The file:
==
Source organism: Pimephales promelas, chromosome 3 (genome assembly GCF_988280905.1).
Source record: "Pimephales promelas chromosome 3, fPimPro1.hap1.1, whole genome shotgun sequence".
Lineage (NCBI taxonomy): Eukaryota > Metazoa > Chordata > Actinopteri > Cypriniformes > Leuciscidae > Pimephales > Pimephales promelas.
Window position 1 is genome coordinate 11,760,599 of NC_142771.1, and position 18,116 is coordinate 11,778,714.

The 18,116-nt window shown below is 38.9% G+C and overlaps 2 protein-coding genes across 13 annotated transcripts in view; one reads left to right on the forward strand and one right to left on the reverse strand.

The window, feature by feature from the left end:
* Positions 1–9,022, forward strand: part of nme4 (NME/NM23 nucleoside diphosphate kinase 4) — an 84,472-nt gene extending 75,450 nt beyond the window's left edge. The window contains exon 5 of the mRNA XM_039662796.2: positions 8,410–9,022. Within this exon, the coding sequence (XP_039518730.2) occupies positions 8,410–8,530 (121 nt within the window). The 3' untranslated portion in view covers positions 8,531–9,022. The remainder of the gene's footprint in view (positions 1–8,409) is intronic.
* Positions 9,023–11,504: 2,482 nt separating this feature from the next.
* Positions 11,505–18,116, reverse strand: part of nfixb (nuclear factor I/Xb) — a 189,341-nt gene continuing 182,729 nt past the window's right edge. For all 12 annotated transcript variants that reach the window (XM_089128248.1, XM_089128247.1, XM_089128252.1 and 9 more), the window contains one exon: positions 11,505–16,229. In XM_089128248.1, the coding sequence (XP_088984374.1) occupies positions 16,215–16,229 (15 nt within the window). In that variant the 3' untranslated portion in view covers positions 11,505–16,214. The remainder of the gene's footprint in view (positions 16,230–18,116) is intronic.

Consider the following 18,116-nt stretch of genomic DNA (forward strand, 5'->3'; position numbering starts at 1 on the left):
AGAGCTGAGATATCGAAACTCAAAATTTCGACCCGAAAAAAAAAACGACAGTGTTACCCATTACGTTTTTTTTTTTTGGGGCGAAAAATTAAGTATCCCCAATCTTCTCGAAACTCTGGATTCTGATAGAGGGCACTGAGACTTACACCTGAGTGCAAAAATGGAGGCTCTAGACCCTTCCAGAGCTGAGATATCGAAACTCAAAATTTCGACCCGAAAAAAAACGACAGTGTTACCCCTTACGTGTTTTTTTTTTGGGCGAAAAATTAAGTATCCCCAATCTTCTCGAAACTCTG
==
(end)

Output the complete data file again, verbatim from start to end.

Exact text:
Source organism: Pimephales promelas, chromosome 3 (genome assembly GCF_988280905.1).
Source record: "Pimephales promelas chromosome 3, fPimPro1.hap1.1, whole genome shotgun sequence".
Lineage (NCBI taxonomy): Eukaryota > Metazoa > Chordata > Actinopteri > Cypriniformes > Leuciscidae > Pimephales > Pimephales promelas.
Window position 1 is genome coordinate 11,760,599 of NC_142771.1, and position 18,116 is coordinate 11,778,714.

The 18,116-nt window shown below is 38.9% G+C and overlaps 2 protein-coding genes across 13 annotated transcripts in view; one reads left to right on the forward strand and one right to left on the reverse strand.

The window, feature by feature from the left end:
* Positions 1–9,022, forward strand: part of nme4 (NME/NM23 nucleoside diphosphate kinase 4) — an 84,472-nt gene extending 75,450 nt beyond the window's left edge. The window contains exon 5 of the mRNA XM_039662796.2: positions 8,410–9,022. Within this exon, the coding sequence (XP_039518730.2) occupies positions 8,410–8,530 (121 nt within the window). The 3' untranslated portion in view covers positions 8,531–9,022. The remainder of the gene's footprint in view (positions 1–8,409) is intronic.
* Positions 9,023–11,504: 2,482 nt separating this feature from the next.
* Positions 11,505–18,116, reverse strand: part of nfixb (nuclear factor I/Xb) — a 189,341-nt gene continuing 182,729 nt past the window's right edge. For all 12 annotated transcript variants that reach the window (XM_089128248.1, XM_089128247.1, XM_089128252.1 and 9 more), the window contains one exon: positions 11,505–16,229. In XM_089128248.1, the coding sequence (XP_088984374.1) occupies positions 16,215–16,229 (15 nt within the window). In that variant the 3' untranslated portion in view covers positions 11,505–16,214. The remainder of the gene's footprint in view (positions 16,230–18,116) is intronic.

Consider the following 18,116-nt stretch of genomic DNA (forward strand, 5'->3'; position numbering starts at 1 on the left):
AGAGCTGAGATATCGAAACTCAAAATTTCGACCCGAAAAAAAAAACGACAGTGTTACCCATTACGTTTTTTTTTTTTGGGGCGAAAAATTAAGTATCCCCAATCTTCTCGAAACTCTGGATTCTGATAGAGGGCACTGAGACTTACACCTGAGTGCAAAAATGGAGGCTCTAGACCCTTCCAGAGCTGAGATATCGAAACTCAAAATTTCGACCCGAAAAAAAACGACAGTGTTACCCCTTACGTGTTTTTTTTTTGGGCGAAAAATTAAGTATCCCCAATCTTCTCGAAACTCTG